SOLSTICE preliminary data show cryoablation has “acceptable safety profile” in treatment of selected lung metastases

Cryoablation ice balls

The SOLSTICE clinical study constitutes the largest multicentre, prospective study focused on the clinical use and effectiveness of cryotherapies for patients with primary cancer lesions that have metastasised to the lung. The study was launched in 2014 by Galil Medical, which is now a part of BTG.

Preliminary outcomes from SOLSTICE find that percutaneous CT-guided cryoablation demonstrates an acceptable safety profile for treatment of lung metastases ≤3.5cm. The most common procedure-related event was pneumothorax.

Patrick W Eiken, Department of Radiology, Mayo Clinic, Rochester, USA, presented the preliminary safety outcome at CIRSE 2016, Barcelona, Spain. Matthew Callstrom, Mayo Clinic, Rochester, USA and Thierry de Baere, Institut Gustave Roussy, Villejuif, France are the lead investigators of the study.

SOLSTICE (Study of metastatic lung tumours targeted by interventional cryoablation evaluation) calls for two years of follow-up, with a projected enrolment of approximately 125 patients.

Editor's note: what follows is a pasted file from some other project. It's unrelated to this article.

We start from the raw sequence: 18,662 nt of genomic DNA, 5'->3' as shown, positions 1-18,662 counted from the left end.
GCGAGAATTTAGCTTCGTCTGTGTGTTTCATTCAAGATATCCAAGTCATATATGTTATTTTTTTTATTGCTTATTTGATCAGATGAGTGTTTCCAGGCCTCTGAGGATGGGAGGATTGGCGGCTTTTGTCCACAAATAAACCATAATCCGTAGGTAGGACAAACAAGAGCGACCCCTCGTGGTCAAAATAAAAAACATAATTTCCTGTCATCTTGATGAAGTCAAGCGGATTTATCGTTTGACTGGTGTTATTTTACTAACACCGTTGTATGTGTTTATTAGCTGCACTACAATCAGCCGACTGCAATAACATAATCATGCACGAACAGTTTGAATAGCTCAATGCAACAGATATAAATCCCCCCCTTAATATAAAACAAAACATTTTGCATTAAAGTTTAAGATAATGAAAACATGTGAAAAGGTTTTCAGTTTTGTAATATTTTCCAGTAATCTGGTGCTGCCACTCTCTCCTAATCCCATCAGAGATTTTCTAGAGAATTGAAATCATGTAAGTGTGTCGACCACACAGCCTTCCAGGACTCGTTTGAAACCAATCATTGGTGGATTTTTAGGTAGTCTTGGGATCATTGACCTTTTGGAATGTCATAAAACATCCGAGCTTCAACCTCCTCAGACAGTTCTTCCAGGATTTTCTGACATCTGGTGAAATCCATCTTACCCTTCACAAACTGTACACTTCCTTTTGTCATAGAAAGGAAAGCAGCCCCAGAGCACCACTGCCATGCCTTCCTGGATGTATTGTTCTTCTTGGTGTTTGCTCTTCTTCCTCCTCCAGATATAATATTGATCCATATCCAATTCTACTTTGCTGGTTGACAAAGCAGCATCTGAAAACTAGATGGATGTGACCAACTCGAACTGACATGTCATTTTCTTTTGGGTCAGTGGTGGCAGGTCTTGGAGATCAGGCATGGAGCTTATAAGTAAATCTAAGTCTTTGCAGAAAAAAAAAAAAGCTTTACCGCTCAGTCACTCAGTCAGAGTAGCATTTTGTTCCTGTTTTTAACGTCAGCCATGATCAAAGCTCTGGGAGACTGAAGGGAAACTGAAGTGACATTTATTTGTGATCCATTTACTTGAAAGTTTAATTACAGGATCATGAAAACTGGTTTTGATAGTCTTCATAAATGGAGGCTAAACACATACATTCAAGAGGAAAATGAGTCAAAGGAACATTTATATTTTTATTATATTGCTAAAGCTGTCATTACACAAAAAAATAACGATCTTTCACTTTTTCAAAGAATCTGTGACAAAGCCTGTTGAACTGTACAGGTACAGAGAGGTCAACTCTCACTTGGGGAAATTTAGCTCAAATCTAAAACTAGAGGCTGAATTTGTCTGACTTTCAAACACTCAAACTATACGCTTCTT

Researchers in Europe and the USA treated patients with up to six pulmonary metastases with CT-guided percutaneous cryoablation. The patients were followed-up at one week and three, six, 12, and 24 month and the investigators used the Common Terminology Criteria for Adverse Events (CTCAE) 4.03 to assess complications.

Eiken told delegates that 126 patients (64 males, 62 females; mean age 64 years) with 219 tumours were treated in 163 cryoablation procedures. Sixty-two percent (n=78) of the patients had one tumour, and 40% had two, or more. The mean tumour size was 1.2cm (0.4– 4.5cm).

The researchers used general anaesthesia in 69% (n=113) of procedures, conscious sedation in 29% (n=47), and local anaesthesia in 2% (n=3). The treatment time ranged from 30 to 225 minutes (mean time was 72.9 minutes).

There were 98 procedure-related events within 30 days of the treatment. Thirty-seven percent were classified CTCAE grade one (n=36), 57% grade two (n=57), 5% grade three (n=5), and 1% grade four (n=1). The most frequent event was pneumothorax, of which 8% (n=4) were grade one, 83% (n=40) grade two, and 8% (n=4) grade three. Six percent (n=6) of all events were grade three or higher: grade three pneumothoraces (n=4), grade three pleural haemorrhage (n=1), and grade four gas embolism (n=1). All events resolved without further sequelae.

The interim analysis of the ECLIPSE trial at one-year, published in the Journal of Thoracic Oncology in October 2015 by de Baere et al, found that cryoablation is a safe and effective treatment for pulmonary metastases with quality of life preserved following intervention. ECLIPSE, a prospective, multicentre, single-arm study, set out to assess the feasibility, safety and local tumour control of cryoablation for the treatment of pulmonary metastases in 40 patients with 60 lung metastases.